Smiling happily for the cameraman, these five youngsters were having a great time learning to skate at the family session in Midland Community Centre Sunday afternoon. Held weekly, the event is sponsored by Midland Figure Skating Association. Conduct on the ice, by both grown-ups and youngsters, is strictly regulated to prevent accidents to the young beginners. A section in the middle of the ice is roped off to provide a safe area for beginners. (No names were taken)
25 YEARS AGO THIS WEEK – 1934
A letter from Ontario Hydro Electric Power Commission read to a meeting of Midland PUC, announced that free hydro power would be provided to rural consumers to operate washing machines, licensed radios and electric pumps for water pressure systems. The object of the offer is to extend the benefits of cheap electric energy to farmers, who have not in the past taken advantage of the benefits offered by hydro, the letter stated. * * * Noting that both systems were undergoing constant modification, Hon. Wm. Finlayson, K.C., predicted that Communism and Capitalism would “continue to walk parallel roads”. Mr. Finlayson was the principal speaker at the ninth birthday party of the Midland Y’s Men’s Club. * * * Customs collections at the Port of Midland up to the end of November 1934, amounted to $104,072.98, or $56,886.63 more than was collected in the same period in 1933. Capt. Humphrey Colquhoun, the consul for Costa Rica in Toronto, deeded 15 acres of his estate on the Sturgeon River to the Toronto Black Watch Association, and the Canadian Scottish (16th Battalion) Association. The land was to be used as a summer camp for the wives and children of men who served with the Black Watch. * * * The chemistry department of the Ontario Agricultural College at Guelph conducted experiments with oats, barley and potatoes on the farms of Eric Simpson and Mr. Griffin, near Elmvale. Substantial increases in the yields in all three crops were obtained through relatively minor outlays for commercial fertilizers, it was noted.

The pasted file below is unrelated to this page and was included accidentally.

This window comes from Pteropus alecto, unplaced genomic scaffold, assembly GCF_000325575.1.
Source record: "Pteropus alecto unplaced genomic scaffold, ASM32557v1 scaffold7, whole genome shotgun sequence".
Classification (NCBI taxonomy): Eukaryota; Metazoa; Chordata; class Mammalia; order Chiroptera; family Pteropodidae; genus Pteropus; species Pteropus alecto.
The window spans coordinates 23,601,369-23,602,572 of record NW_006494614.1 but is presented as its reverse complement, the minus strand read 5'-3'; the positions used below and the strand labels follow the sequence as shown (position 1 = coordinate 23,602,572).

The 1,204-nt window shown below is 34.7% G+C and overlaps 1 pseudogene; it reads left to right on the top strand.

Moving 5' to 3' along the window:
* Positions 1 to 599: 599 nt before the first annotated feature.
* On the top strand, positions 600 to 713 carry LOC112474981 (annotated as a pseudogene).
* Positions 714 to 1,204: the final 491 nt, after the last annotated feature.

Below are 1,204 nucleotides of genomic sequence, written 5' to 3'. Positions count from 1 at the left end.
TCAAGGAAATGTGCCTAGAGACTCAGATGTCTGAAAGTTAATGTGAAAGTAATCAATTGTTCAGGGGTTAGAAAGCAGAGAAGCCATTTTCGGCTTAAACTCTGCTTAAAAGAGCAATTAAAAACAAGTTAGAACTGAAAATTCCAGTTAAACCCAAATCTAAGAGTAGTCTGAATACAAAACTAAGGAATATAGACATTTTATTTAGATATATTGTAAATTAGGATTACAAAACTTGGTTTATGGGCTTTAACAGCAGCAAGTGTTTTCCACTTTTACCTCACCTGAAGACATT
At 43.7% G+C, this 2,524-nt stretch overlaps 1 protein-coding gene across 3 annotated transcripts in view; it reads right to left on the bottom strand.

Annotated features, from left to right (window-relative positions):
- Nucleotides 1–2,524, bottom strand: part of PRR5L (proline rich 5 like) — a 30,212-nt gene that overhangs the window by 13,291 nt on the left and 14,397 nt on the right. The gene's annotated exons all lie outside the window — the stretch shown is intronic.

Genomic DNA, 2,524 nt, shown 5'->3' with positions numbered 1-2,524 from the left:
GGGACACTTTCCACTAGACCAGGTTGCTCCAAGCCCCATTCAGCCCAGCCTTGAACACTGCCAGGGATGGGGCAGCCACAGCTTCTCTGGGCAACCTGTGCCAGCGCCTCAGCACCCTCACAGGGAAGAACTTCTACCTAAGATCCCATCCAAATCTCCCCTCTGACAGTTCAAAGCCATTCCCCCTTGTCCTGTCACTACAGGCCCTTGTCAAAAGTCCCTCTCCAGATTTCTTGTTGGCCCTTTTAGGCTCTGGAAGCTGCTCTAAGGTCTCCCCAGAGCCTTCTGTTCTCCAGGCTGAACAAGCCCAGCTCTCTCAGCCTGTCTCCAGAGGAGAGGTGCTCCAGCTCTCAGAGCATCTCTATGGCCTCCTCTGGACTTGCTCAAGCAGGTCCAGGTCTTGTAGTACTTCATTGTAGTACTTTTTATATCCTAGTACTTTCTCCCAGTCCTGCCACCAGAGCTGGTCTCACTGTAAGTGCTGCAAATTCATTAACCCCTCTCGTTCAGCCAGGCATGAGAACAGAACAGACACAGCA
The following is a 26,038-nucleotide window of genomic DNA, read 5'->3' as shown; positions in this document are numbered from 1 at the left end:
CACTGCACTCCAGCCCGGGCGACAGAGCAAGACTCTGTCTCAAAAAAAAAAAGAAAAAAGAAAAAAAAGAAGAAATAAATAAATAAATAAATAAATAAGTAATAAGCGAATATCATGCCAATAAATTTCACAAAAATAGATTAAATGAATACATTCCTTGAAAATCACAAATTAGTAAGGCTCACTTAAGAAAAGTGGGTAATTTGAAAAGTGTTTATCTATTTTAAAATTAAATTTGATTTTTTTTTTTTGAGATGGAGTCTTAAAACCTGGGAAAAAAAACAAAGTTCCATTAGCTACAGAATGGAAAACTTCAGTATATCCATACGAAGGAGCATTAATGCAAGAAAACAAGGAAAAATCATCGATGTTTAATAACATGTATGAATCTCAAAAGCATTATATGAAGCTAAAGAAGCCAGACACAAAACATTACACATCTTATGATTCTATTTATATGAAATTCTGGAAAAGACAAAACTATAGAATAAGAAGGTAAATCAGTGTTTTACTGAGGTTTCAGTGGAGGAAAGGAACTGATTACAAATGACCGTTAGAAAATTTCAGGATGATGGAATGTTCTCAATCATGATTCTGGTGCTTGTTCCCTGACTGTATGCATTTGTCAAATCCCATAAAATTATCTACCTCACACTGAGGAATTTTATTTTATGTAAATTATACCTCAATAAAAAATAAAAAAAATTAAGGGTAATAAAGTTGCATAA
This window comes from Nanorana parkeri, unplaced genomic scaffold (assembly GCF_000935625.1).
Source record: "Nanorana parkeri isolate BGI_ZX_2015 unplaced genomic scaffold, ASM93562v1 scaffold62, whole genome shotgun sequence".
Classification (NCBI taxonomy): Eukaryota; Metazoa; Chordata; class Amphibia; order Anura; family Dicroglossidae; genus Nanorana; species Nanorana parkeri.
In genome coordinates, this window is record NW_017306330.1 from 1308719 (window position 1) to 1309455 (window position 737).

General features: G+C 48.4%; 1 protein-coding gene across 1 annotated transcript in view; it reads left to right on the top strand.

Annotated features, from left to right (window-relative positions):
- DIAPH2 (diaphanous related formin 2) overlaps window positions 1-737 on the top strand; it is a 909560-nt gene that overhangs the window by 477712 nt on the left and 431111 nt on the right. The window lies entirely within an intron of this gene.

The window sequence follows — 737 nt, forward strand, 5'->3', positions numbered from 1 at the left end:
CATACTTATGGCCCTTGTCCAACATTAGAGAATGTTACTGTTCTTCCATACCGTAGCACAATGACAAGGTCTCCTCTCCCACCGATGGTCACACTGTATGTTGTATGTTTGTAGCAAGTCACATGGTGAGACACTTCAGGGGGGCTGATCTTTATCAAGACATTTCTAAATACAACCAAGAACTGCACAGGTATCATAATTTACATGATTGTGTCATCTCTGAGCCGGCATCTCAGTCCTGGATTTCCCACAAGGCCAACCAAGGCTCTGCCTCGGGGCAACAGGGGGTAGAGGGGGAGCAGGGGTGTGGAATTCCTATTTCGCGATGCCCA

Singer Motors celebrated their first anniversary in business with an ad in the Free Press, this is the message from Marsh Singer along with photos of the staff and building. It had previously been Leitch Motors, then MacNeil Motors, now Singer Motors and followed by Roger Hunter Motors. The location is currently operated as Adco Tire and Auto Inc.
This is the anniversary of our first year in Midland. We want to say Thank You to all those who have done business with us during the year. We would like to thank the friends who helped us to get settled in Midland. We do appreciate it. We hope you feel, as we do, that we have honestly done our best to please our customers and we hope you will continue to have confidence in us.
Illustrated above are a few of the many modem testing machines we have in our shop. The distributor calibrating machine shown on the right has become almost a necessity to perform a proper tune-up on modern day cars.
County Herald headline of December 4, 1959; MAY GET NEW ICE BREAKER IF OUTLAY JUSTIFIED; A letter from Transport Minister George Hees was in reply to a request from Georgian Bay Development Association officials for further information on the winter berthing of the department’s new ice-breaker “Alexander Henry.” The transport minister said the “Henry” would be berthed at a lakehead port. He said surveys showed that, while there are some ship movements in the bay area at a date earlier than that on which navigation opens in Lake Superior, the heaviest traffic at the beginning of the season is at the lakehead. “In fact,” he said, “we have been doing ice-breaking there for quite a number of years with a rented vessel.” He explained that, as the Alexander Henry was fitted with ice-breaking capacities, specifically to take over the icebreaking task at the lakehead, and as no money has been authorized to continue to hire a vessel for the lakehead work, the treasury board had advised him it will not approve funds for the continuation of this rental arrangement when the “Henry” was provided for that purpose. Transport Minister Hees stated that the Georgian Bay request for ice-breaking facilities was a “new request” whereas the lakehead operation is a “longstanding commitment, upon which shippers have come to rely.” He added, however, he was willing to “look into the need” in the Georgian Bay area.